-I would attend a yoga festival again, this time, preferably with friends. I would go alone again if I had to, but I’d do things a little differently- I would stay overnight there. There is a strong sense of community with these people- everyone is open and accepting. The way to make friends at these things is to attend the night time events.

-Even though there are some things I will likely not practice again, it was nice to leave the ordinary and discover something new- and I didn’t have to travel thousands of miles and pay for a plane ticket to do it.

-There really is no way of knowing what will come up- I can’t say yet what affect all those hours spent with myself has had, but I know that something is working in there. And I know that I felt past pain in ways that I haven’t in a long time. It was trapped and it’s just now starting to be released. I have to trust it’s leading me in the right direction.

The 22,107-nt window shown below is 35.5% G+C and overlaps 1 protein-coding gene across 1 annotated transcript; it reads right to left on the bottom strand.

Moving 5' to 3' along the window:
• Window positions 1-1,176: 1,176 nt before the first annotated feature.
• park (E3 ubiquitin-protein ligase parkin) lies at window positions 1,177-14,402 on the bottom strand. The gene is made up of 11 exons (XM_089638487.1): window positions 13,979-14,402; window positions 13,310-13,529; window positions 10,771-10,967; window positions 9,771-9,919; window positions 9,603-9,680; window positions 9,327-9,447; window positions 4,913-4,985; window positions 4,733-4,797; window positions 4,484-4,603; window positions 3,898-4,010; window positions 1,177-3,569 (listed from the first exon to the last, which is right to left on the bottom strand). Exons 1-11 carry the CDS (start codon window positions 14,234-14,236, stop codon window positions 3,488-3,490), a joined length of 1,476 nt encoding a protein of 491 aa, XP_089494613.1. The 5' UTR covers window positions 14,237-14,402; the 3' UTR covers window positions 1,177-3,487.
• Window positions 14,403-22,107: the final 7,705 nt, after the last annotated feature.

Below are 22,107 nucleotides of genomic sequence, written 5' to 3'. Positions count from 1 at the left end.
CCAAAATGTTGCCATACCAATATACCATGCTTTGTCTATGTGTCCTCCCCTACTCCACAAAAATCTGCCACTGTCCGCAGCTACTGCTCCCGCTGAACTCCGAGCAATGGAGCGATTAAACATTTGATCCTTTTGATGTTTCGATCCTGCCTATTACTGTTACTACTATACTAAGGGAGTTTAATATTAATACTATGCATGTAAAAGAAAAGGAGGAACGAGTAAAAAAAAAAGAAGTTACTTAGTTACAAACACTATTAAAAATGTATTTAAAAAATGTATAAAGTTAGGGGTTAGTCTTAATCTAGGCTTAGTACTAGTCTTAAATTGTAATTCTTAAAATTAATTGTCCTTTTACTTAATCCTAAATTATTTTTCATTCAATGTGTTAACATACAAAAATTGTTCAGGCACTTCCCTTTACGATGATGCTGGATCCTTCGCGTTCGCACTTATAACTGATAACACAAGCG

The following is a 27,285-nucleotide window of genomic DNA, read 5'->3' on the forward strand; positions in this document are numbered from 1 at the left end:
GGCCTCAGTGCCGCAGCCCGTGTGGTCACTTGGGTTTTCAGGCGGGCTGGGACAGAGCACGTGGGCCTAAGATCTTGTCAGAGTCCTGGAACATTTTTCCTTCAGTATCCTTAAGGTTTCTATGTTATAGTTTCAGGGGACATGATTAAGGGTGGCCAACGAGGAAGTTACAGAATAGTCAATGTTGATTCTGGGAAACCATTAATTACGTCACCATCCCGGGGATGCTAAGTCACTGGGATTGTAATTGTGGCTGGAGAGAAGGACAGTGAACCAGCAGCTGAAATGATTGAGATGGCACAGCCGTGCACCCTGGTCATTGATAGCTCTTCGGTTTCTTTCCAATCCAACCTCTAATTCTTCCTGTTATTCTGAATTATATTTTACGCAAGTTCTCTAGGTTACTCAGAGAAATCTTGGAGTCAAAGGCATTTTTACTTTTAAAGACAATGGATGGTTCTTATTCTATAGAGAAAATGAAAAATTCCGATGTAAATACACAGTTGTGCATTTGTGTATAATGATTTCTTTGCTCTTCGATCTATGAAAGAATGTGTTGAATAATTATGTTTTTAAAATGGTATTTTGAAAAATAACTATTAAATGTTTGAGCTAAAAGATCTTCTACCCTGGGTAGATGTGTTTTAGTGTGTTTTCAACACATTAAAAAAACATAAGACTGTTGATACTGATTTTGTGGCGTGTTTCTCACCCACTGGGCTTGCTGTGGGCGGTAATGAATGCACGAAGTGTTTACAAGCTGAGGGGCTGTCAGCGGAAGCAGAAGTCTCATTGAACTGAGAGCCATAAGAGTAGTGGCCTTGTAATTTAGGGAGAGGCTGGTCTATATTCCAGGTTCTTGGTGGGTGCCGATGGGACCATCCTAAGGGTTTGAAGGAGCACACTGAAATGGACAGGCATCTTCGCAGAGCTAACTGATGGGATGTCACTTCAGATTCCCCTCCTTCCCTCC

– The people here truly are beautiful- they are nonjudgmental, accepting, kind, and loving. They appear to be “out there” but they are some of the most grounded people I’ve ever met. At one point, I overheard a woman talking angrily about someone and was taken aback; and then I heard what she was saying- “I just want to shake her and say- ‘you just need to love others!’, you know?” I laughed to myself. You can judge these people all you want, but most of them won’t do the same in return- they will respond with love and compassion.

So at the end of day three, I have so many answers and so many more questions. I have peace but I have more yearning. I guess that’s what self-discovery is. Life keeps on going and there are always so many more things to find. It is beautiful that way.

If you want to check out more on Serendipity Festival, follow this link. Namaste.